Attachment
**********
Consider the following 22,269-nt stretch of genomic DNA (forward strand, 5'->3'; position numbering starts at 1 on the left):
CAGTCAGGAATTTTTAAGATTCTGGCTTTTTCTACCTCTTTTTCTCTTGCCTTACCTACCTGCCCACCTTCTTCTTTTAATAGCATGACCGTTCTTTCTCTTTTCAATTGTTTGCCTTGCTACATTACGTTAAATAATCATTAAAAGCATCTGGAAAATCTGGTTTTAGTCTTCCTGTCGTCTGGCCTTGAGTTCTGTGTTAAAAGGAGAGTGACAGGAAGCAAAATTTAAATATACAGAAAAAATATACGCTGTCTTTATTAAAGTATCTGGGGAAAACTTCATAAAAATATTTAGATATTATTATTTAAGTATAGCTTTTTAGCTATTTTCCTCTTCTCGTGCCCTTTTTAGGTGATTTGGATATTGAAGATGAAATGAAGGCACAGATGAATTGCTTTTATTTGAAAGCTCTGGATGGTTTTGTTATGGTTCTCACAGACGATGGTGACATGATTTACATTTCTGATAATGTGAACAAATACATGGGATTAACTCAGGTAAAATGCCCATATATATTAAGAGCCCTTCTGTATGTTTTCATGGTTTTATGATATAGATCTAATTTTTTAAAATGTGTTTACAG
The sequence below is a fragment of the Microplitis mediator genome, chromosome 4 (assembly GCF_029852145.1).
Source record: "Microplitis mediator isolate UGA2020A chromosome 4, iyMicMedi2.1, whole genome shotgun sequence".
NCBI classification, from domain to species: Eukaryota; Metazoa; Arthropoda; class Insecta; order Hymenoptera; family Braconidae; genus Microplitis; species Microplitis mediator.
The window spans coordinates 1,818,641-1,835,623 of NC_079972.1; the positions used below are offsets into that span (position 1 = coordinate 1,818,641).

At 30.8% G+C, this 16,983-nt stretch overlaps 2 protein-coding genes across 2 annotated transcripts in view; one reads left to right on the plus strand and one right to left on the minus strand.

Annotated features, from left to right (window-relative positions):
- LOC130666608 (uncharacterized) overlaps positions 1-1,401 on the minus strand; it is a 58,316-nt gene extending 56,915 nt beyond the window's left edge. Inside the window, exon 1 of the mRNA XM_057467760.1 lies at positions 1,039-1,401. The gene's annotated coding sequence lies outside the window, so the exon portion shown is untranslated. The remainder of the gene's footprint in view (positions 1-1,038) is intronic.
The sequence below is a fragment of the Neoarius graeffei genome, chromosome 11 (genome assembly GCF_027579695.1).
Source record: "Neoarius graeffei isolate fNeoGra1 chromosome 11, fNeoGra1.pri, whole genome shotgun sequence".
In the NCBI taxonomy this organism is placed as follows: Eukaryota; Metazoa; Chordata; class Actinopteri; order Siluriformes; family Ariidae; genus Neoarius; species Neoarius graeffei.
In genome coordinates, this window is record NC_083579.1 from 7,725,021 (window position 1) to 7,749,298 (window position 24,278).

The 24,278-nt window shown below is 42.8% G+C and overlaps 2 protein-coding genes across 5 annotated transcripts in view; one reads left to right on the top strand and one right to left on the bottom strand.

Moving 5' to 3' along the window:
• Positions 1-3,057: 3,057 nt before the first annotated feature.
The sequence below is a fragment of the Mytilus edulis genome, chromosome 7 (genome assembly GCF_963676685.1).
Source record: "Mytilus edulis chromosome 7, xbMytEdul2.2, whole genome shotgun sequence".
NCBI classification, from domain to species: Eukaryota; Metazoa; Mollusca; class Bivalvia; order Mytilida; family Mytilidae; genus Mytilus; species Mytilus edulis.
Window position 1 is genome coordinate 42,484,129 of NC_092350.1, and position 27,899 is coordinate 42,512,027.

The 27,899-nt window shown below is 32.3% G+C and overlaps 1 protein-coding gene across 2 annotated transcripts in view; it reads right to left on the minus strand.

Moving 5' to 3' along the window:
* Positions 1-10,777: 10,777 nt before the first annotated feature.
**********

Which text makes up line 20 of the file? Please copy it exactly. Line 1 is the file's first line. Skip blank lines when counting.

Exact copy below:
Window position 1 is genome coordinate 42,484,129 of NC_092350.1, and position 27,899 is coordinate 42,512,027.